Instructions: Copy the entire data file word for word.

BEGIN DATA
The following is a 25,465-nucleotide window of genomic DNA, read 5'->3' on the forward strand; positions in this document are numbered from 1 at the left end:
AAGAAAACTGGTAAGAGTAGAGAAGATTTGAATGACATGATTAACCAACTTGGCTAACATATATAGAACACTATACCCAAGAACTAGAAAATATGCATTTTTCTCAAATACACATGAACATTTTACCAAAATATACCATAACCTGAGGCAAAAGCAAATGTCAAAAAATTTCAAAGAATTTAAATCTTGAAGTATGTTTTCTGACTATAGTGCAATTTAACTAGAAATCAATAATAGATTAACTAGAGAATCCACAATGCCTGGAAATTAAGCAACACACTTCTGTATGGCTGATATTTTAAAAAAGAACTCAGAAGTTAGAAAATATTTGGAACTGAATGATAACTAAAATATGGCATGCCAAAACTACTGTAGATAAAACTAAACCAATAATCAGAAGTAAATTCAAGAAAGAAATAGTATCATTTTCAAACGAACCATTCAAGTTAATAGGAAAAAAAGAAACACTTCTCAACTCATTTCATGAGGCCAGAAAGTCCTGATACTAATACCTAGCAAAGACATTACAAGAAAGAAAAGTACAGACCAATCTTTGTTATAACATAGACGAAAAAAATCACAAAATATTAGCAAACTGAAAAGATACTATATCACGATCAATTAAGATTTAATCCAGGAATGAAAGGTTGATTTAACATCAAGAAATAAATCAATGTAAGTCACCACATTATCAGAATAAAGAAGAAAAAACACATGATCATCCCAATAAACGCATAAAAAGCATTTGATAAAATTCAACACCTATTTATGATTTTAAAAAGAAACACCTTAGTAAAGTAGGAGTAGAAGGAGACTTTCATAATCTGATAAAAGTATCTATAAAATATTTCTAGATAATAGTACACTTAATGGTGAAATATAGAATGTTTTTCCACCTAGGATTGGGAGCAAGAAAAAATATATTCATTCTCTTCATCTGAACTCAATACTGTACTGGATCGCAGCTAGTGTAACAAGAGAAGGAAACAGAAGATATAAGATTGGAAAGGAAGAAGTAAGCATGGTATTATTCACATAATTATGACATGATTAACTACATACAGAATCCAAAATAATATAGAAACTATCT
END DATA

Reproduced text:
The following is a 25,465-nucleotide window of genomic DNA, read 5'->3' on the forward strand; positions in this document are numbered from 1 at the left end:
AAGAAAACTGGTAAGAGTAGAGAAGATTTGAATGACATGATTAACCAACTTGGCTAACATATATAGAACACTATACCCAAGAACTAGAAAATATGCATTTTTCTCAAATACACATGAACATTTTACCAAAATATACCATAACCTGAGGCAAAAGCAAATGTCAAAAAATTTCAAAGAATTTAAATCTTGAAGTATGTTTTCTGACTATAGTGCAATTTAACTAGAAATCAATAATAGATTAACTAGAGAATCCACAATGCCTGGAAATTAAGCAACACACTTCTGTATGGCTGATATTTTAAAAAAGAACTCAGAAGTTAGAAAATATTTGGAACTGAATGATAACTAAAATATGGCATGCCAAAACTACTGTAGATAAAACTAAACCAATAATCAGAAGTAAATTCAAGAAAGAAATAGTATCATTTTCAAACGAACCATTCAAGTTAATAGGAAAAAAAGAAACACTTCTCAACTCATTTCATGAGGCCAGAAAGTCCTGATACTAATACCTAGCAAAGACATTACAAGAAAGAAAAGTACAGACCAATCTTTGTTATAACATAGACGAAAAAAATCACAAAATATTAGCAAACTGAAAAGATACTATATCACGATCAATTAAGATTTAATCCAGGAATGAAAGGTTGATTTAACATCAAGAAATAAATCAATGTAAGTCACCACATTATCAGAATAAAGAAGAAAAAACACATGATCATCCCAATAAACGCATAAAAAGCATTTGATAAAATTCAACACCTATTTATGATTTTAAAAAGAAACACCTTAGTAAAGTAGGAGTAGAAGGAGACTTTCATAATCTGATAAAAGTATCTATAAAATATTTCTAGATAATAGTACACTTAATGGTGAAATATAGAATGTTTTTCCACCTAGGATTGGGAGCAAGAAAAAATATATTCATTCTCTTCATCTGAACTCAATACTGTACTGGATCGCAGCTAGTGTAACAAGAGAAGGAAACAGAAGATATAAGATTGGAAAGGAAGAAGTAAGCATGGTATTATTCACATAATTATGACATGATTAACTACATACAGAATCCAAAATAATATAGAAACTATCT